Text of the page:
Interesting story in the Sunday Star Times today, quoting among others former Afghan Foreign Minister and now Otago University lectuer Najib Lafraie.
Revelations about the SAS in Afghanistan last week suggest Prime Minister John Key broke his promise that the elite force would not fight alongside Afghan commandos, says political scientist Najib Lafraie.
Last year Key said that the SAS would not fight alongside the Afghan soldiers that the SAS would be training. Giving this information was part of Key’s “half-open approach” on the SAS, which he continued this week. Now he has gone silent, but Wayne Mapp has waded on in
“The actions that took place were essentially the domain of the Afghan national army, which, you can see from the photos, were the people actually engaged in the fighting.” The CRU was not directly involved in the action, he said, and neither were the SAS.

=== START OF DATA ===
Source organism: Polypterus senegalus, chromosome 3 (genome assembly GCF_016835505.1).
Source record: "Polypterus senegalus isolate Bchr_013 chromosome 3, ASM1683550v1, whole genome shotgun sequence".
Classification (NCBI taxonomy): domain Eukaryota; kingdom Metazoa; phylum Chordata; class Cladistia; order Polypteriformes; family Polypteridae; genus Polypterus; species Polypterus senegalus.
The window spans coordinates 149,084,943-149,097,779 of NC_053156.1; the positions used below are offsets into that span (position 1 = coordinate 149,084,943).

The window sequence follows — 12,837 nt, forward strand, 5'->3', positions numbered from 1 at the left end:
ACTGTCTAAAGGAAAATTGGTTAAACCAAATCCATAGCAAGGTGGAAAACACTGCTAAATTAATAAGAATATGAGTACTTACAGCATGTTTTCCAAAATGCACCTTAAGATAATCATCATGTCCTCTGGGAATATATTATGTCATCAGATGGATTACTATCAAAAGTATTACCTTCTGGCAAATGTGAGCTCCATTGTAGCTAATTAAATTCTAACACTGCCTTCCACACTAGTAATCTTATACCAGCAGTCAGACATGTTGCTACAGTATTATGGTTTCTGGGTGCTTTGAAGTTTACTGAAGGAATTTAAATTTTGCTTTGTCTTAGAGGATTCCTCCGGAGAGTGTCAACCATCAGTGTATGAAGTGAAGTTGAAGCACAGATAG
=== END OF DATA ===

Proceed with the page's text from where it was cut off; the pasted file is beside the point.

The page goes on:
The CRU is the part of the Afghan army that the SAS has been training. However those on the ground have a different view
However, Norwegian defence correspondent and author of a book on the Norwegian special forces, Tom Bakkeli, said the CRU “absolutely were involved in the fighting” and “the CRU got a lot of acclaim for their counter-action against the attacking Taliban and suicide bombers”.
The National Government handling of the deployment, and recent events in Afghanistan has been a shambles. Both Key and Mapp on one hand seem to want to tell the world about where the SAS are and what they are doing, but are now regretting the consequences. I do not believe the SAS should be in Afghanistan at the moment, but if they are, surely we need some kind of consistent approach to ensuring their safety.